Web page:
Intelligence: Nature or Nurture?

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Intelligence by definition is “the ability to acquire and apply knowledge and skills” (Oxford Dictionary, 2014). However, many psychologists argue that there is no standard definition of ‘intelligence’, and there have been many different theories over time as psychologists try to find better ways to define this concept (Boundless 2013). While some believe in a single, general intelligence, others believe that intelligence involves multiple abilities and skills. Another largely debated concept is whether intelligence is genetically determined and fixed, or whether is it open to change, through learning and environmental influence. This is commonly known as the nature vs. nurture debate.
On the ‘nature’ side of the debate is the
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Binet was involved in creating one of the more recent forms of intelligence test, referred to as the Stanford-Binet Intelligence Scale. A similar test is that formulated by Wechsler (Neisser et al. 1996). These led to the measure of IQ (“intelligence quotient”) being founded, where an individual’s “mental age is divided by their chronological age and multiplied by 100” (Gardner 2006, p. 3). The tests measure intelligence through verbal and non-verbal tasks, assessing scholastic aptitude, school achievement and specific abilities (Neisser et al. 1996, p. 78).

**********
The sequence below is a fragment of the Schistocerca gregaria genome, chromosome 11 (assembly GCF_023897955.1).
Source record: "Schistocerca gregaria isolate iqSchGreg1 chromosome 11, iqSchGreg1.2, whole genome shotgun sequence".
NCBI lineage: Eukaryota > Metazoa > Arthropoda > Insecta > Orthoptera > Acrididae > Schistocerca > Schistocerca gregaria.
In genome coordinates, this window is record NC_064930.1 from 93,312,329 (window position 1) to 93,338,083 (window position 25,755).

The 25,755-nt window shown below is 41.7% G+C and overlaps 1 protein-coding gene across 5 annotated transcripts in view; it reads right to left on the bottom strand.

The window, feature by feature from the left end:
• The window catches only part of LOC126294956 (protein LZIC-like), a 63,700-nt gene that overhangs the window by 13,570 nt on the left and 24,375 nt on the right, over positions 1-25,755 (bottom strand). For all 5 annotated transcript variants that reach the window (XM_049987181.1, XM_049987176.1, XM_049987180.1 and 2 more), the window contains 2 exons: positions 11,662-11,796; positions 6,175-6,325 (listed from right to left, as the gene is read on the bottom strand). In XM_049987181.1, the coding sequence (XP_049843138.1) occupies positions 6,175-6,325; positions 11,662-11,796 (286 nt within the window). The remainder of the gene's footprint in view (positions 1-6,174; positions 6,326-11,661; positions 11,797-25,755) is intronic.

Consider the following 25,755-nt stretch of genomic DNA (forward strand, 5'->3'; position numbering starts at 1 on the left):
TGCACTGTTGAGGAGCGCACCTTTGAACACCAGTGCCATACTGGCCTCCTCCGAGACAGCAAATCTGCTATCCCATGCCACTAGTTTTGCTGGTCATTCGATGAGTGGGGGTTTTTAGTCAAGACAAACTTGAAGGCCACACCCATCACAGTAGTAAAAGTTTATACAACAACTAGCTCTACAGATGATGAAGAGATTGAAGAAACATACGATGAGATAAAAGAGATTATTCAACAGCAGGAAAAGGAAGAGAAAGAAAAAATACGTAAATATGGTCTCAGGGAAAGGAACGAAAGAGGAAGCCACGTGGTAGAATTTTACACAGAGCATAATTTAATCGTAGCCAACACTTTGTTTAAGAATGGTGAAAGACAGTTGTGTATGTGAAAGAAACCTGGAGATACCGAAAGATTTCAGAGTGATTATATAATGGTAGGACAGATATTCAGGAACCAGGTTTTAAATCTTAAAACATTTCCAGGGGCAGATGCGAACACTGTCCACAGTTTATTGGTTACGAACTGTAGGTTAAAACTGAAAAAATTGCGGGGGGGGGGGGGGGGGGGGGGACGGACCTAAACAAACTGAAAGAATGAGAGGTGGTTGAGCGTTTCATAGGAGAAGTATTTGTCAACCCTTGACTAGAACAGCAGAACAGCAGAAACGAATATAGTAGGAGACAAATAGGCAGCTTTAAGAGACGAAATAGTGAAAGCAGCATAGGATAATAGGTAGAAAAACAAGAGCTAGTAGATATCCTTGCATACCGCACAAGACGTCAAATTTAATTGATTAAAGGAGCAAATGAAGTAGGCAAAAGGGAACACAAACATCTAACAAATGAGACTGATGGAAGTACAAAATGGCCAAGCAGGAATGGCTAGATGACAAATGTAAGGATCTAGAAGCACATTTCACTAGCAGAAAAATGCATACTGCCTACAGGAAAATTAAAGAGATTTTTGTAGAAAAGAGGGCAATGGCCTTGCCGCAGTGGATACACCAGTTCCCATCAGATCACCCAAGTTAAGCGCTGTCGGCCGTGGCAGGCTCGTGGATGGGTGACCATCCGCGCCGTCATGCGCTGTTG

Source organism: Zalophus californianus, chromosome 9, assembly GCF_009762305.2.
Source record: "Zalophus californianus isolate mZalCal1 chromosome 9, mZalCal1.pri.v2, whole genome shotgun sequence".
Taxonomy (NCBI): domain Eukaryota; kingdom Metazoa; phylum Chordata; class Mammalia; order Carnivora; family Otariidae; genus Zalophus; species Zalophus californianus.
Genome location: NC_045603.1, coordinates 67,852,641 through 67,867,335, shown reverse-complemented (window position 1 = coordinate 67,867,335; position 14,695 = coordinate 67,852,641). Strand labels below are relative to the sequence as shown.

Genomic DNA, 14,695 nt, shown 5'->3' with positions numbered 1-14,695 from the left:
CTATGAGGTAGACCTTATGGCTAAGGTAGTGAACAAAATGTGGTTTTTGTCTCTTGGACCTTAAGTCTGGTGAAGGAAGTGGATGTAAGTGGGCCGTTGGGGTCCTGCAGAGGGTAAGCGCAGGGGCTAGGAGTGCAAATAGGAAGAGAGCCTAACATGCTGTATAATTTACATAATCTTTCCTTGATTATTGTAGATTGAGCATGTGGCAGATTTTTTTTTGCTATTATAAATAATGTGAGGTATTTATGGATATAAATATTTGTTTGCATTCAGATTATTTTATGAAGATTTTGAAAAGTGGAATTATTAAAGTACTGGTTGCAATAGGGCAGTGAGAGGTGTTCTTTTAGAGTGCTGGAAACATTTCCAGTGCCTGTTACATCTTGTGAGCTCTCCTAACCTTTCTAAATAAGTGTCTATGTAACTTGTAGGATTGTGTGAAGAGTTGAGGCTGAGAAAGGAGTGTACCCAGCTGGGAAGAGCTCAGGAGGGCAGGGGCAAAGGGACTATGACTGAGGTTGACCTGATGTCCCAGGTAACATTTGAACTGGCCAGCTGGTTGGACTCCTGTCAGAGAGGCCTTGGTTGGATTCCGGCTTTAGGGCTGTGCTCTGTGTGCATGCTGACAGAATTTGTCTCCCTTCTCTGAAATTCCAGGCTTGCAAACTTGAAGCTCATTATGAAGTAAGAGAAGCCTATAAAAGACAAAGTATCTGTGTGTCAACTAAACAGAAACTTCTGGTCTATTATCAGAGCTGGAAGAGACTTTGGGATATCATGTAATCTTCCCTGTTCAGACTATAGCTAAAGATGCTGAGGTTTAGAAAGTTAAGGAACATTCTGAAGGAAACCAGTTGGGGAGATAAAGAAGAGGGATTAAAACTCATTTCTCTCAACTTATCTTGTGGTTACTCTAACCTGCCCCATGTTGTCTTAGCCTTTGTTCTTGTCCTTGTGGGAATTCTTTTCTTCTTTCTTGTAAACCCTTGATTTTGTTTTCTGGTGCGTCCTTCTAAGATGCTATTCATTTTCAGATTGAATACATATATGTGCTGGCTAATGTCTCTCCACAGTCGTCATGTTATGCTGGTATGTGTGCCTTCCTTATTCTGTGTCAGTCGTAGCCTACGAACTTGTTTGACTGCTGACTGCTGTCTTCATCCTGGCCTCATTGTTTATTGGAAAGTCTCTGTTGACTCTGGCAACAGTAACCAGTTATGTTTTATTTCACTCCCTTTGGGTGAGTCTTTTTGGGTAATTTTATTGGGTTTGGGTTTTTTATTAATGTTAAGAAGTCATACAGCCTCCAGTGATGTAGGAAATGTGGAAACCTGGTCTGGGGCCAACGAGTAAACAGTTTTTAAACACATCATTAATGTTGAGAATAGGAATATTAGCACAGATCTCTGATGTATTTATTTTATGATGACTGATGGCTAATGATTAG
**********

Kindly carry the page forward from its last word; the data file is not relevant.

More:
Charles Spearman’s theory (1904) also takes the psychometric approach that there is a general intelligence. Spearman maintains that intelligence is hereditary and an individual is born with their maximum mental ability. This suggests that intelligence cannot be changed or strengthened. The concept of ‘general intelligence’ suggests that an individual has an underlying intelligence, in which their performance in one type of cognitive task is often similar to their performance in another (Boundless 2013). Spearman demonstrated this through the correlations between tests, where individuals who performed well in one test, often performed well in others. This led Spearman to the conclusion that intelligence is defined as a single factor. However, critics refute Spearman’s conclusions, as they argue that one cannot reduce all factors of intelligence to an indefinable “g” (Neisser et al. 1996).
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